New Venture Check List
If you're like me, you are probably always coming up with new and great ideas for a business. However, before you go and mortgage your home to finance your idea, here are some questions you better get good answers to:
Description of the market
1. Who are the potential customers for my products or services?
2. Why will they buy my products or services (and not my competitor's)?
3. What is my market niche?
4. How will I position my products or services (low, medium or high)?
5. What is the size, chief characteristics, trends and major customers in the industry?
6. What are the demographics (age, gender, occupation, etc.) and psychographics (lifestyles, attitudes, etc.) of my customers?
7. Who are the decision-makers? What are their "hot" buttons?
1. What are the benefits of my products/services to the customer?
2. How are the benefits related to customer needs and competitors?
3. Is my product or service better than the competition because it:
- is better quality
- is easier to use
- is more efficient
- has fewer breakdowns
- reduces the customer's labour costs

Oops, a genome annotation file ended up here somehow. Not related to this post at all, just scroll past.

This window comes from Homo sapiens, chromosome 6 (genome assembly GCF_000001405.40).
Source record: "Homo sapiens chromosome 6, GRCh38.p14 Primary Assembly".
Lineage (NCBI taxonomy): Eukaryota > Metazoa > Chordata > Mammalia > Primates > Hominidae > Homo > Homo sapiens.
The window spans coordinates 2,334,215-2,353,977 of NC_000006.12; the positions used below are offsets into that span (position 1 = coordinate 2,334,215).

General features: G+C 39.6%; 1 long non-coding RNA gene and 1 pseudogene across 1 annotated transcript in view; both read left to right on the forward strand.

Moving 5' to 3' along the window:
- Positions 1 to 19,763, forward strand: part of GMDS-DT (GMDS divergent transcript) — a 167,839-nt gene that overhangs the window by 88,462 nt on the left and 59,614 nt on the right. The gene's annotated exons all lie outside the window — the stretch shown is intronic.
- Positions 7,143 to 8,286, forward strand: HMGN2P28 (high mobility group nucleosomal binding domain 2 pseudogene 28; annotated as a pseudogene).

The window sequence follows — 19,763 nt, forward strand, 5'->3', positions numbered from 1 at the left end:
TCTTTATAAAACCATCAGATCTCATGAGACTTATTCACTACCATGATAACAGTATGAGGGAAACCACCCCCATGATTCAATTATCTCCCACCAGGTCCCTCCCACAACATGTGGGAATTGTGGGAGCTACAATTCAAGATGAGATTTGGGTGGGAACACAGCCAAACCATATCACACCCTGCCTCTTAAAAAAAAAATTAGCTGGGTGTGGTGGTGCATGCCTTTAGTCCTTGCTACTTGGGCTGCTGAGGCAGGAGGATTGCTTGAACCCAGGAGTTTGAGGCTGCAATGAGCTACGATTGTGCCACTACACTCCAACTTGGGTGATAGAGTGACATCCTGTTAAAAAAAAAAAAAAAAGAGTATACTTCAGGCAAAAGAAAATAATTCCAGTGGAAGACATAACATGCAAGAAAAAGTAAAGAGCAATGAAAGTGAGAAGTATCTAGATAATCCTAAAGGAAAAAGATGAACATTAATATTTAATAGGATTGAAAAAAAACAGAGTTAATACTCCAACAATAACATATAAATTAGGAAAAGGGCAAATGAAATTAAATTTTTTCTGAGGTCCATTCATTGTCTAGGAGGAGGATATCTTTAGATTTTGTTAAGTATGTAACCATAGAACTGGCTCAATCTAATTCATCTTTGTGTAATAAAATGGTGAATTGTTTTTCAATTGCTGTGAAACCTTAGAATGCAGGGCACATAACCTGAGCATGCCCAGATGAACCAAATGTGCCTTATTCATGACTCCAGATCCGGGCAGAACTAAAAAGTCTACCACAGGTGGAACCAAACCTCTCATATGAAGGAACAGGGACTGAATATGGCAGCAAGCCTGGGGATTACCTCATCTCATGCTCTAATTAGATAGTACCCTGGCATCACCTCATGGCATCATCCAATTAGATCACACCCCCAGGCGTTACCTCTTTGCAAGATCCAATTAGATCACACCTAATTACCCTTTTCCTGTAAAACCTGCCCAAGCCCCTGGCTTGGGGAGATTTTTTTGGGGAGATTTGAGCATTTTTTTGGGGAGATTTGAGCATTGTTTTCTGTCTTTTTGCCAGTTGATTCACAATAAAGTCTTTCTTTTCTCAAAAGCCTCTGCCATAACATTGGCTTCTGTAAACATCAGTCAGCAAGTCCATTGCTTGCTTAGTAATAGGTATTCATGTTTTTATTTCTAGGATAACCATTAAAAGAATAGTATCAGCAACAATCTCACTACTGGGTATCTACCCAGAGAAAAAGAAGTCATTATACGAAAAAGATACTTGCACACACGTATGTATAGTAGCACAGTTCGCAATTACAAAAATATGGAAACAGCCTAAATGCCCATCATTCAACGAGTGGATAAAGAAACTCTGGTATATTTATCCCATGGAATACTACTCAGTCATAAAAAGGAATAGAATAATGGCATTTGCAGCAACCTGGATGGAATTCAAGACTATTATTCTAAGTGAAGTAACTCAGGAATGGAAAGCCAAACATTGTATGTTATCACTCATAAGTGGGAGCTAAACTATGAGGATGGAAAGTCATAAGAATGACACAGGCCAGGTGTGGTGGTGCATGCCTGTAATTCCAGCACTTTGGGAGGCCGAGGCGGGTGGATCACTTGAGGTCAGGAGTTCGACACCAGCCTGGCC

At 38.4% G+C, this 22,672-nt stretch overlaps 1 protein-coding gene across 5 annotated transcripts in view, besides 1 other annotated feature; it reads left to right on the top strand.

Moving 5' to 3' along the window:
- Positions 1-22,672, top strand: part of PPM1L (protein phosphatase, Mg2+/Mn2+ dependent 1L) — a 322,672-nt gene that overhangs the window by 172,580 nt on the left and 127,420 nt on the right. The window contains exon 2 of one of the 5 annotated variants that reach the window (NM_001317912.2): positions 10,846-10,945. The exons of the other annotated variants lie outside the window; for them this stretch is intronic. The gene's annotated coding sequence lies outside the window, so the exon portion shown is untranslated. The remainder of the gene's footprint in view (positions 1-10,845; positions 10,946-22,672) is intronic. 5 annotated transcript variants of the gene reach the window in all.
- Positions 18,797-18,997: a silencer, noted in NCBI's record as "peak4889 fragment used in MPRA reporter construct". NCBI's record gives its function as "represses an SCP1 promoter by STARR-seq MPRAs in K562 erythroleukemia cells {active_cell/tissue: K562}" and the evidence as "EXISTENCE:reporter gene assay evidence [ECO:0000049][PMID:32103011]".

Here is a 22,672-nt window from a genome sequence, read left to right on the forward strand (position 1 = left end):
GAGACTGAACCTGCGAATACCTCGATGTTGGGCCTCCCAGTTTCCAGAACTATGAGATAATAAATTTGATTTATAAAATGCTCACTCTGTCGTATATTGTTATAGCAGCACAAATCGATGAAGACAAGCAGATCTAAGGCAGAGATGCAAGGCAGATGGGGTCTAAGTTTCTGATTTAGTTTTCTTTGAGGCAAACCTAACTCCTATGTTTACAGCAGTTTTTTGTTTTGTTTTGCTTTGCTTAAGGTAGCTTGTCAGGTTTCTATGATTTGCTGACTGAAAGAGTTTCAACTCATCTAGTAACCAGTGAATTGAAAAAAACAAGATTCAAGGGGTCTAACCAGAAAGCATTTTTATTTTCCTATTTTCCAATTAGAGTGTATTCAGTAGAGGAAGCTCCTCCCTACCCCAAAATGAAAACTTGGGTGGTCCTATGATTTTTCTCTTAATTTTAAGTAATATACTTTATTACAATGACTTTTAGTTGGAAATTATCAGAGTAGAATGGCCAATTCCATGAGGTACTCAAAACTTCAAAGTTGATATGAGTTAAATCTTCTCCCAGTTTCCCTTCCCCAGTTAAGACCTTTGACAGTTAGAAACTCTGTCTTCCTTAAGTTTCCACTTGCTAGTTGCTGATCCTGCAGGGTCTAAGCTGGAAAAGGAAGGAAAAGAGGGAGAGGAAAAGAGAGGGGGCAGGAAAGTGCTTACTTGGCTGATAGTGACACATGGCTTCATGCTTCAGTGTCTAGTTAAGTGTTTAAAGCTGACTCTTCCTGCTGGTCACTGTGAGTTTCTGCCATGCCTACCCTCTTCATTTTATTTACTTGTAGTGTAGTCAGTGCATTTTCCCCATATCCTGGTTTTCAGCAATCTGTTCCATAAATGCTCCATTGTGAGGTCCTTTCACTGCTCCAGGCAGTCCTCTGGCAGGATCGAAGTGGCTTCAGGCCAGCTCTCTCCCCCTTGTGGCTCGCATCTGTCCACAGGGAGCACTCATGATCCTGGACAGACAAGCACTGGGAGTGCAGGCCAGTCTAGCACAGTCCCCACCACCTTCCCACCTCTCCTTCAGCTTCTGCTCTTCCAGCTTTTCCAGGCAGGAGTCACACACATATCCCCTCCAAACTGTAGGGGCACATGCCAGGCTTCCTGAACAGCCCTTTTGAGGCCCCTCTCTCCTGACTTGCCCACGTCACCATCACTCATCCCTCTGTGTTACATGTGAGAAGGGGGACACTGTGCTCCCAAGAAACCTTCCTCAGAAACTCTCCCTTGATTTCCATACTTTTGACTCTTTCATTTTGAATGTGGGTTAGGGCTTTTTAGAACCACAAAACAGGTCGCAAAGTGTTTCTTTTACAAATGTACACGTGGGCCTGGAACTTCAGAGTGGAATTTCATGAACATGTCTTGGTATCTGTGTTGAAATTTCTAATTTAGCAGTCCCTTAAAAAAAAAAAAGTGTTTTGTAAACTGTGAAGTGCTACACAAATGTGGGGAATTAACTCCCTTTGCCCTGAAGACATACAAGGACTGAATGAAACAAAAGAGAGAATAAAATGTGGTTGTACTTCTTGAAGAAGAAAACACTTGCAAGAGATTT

- saves the customer money, time or both
- solves problems?
1. How will I advertise and promote my products/services? What will be the key messages? What promotional strategies will be used?
2. What will my distribution methods, geographical penetration and roll-out schedules be?
3. How will I price my products and services? They must be competitive, yet provide an acceptable return on investment.
4. What customer support will I need to provide?
5. Who is, and how will I deal with, the competition?
1. What will it cost me to develop and produce my product or service for the market?
2. What equipment, software and operational support will I require to develop and deliver my product? How much will this cost?
3. How will I get paid? Are there major collection problems and issues that must be resolved, especially with international customers?
4. What are my revenue and expense projections for the next three years? What is my expected return on investment? How many units do I need to sell to breakeven and show a decent return?
5. Do I have enough funds to undertake this project? If not, where and how will I finance this initiative?
If you (and your partners, spouse, banker, investors) are satisfied with the answers to these questions, then by all means go for it!